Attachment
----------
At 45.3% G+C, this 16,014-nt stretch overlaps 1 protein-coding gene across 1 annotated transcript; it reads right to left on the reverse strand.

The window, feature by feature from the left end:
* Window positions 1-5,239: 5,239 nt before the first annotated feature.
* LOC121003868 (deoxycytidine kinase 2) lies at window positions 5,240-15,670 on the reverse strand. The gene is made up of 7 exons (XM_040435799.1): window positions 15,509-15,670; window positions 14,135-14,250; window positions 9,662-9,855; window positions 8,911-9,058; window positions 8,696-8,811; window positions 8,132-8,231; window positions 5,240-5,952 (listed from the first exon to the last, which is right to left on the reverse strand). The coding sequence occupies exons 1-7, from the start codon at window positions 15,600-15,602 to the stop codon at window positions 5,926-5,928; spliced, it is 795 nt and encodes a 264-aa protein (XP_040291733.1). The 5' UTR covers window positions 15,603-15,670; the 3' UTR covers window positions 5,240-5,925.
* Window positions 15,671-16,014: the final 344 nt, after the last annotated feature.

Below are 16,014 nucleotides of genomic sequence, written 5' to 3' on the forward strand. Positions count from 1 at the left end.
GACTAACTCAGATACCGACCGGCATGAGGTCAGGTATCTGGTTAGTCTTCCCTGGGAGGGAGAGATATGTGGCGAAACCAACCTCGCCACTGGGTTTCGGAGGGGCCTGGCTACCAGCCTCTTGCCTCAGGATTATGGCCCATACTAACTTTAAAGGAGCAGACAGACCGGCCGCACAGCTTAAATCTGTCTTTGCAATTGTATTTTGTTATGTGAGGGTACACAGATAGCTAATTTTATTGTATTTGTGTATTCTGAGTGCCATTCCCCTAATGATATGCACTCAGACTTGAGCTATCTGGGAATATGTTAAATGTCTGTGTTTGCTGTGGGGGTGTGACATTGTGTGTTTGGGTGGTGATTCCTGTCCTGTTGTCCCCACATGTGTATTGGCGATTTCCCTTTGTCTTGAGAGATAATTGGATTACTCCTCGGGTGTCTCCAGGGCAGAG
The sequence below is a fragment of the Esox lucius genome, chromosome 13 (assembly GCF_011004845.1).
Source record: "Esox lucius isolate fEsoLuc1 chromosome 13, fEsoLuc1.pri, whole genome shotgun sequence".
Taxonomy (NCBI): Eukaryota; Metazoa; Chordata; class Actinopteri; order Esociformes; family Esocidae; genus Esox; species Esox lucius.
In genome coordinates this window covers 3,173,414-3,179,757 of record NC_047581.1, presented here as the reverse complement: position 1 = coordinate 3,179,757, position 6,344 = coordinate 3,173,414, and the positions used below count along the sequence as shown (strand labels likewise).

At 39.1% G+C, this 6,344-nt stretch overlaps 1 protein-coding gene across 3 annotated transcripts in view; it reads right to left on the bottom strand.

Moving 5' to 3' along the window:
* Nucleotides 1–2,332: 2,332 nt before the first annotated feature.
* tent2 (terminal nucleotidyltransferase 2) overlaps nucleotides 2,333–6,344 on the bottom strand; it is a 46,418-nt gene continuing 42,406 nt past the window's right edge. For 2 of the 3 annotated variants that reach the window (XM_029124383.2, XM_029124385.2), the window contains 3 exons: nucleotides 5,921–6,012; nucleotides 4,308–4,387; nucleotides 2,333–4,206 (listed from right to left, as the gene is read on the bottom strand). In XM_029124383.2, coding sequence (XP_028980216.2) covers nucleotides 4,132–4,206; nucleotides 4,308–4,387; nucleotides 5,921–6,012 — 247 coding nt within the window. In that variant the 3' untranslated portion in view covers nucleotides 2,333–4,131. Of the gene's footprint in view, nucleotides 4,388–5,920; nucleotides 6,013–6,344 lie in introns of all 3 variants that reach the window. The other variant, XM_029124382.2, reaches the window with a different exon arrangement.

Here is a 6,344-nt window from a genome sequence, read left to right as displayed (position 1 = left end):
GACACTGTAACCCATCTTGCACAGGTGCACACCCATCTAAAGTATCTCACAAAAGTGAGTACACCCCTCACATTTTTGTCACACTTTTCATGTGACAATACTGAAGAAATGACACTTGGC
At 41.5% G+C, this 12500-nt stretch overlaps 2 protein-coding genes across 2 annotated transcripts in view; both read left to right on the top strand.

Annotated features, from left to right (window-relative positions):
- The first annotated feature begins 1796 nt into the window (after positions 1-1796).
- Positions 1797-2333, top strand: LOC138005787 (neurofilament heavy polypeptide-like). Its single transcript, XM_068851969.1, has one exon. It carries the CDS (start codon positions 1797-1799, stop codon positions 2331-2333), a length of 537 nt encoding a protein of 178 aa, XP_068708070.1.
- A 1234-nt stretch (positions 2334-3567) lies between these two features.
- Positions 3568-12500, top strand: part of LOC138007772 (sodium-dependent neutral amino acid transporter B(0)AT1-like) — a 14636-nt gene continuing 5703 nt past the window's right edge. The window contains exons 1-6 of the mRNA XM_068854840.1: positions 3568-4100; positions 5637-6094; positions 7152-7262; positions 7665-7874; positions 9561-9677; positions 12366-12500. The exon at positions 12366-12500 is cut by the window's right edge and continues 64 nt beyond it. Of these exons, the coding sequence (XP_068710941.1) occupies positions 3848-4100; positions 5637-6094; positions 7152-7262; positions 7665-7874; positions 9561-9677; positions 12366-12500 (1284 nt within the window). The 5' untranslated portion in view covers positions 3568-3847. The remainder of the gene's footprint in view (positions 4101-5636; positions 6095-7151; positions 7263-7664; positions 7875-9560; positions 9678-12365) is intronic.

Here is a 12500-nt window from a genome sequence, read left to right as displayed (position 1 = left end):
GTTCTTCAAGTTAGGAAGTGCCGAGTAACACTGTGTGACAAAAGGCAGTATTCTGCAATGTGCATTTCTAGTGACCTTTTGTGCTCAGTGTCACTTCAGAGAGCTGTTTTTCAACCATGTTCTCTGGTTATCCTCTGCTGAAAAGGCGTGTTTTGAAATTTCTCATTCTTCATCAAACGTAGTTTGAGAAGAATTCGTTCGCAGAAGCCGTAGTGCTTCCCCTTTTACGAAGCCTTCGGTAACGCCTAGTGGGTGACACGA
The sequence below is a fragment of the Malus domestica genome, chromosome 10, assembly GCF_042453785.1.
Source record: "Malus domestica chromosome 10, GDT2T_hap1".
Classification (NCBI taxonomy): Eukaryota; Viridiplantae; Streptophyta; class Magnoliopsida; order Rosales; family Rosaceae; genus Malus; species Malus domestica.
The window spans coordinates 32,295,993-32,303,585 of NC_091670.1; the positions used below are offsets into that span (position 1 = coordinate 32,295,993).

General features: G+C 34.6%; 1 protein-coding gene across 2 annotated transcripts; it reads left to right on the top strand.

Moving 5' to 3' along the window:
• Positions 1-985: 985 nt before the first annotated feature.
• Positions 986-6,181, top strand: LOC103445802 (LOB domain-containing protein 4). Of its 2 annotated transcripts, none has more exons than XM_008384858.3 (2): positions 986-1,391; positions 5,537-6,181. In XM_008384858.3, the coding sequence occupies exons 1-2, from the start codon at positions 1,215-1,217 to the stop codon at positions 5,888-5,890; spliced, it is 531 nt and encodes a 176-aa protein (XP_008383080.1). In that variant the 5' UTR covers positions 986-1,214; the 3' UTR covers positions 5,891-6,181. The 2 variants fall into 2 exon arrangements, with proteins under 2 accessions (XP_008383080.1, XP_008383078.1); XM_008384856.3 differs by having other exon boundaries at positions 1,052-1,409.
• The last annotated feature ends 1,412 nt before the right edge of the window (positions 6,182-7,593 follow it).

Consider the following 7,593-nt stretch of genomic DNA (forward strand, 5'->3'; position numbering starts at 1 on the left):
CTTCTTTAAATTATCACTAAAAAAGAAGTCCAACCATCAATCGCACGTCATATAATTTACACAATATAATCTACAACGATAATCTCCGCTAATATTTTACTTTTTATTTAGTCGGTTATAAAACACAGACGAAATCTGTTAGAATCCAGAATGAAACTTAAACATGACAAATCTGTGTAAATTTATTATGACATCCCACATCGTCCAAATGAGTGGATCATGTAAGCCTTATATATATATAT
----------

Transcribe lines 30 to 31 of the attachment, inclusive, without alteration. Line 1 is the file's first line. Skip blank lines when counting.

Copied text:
General features: G+C 34.6%; 1 protein-coding gene across 2 annotated transcripts; it reads left to right on the top strand.

Moving 5' to 3' along the window: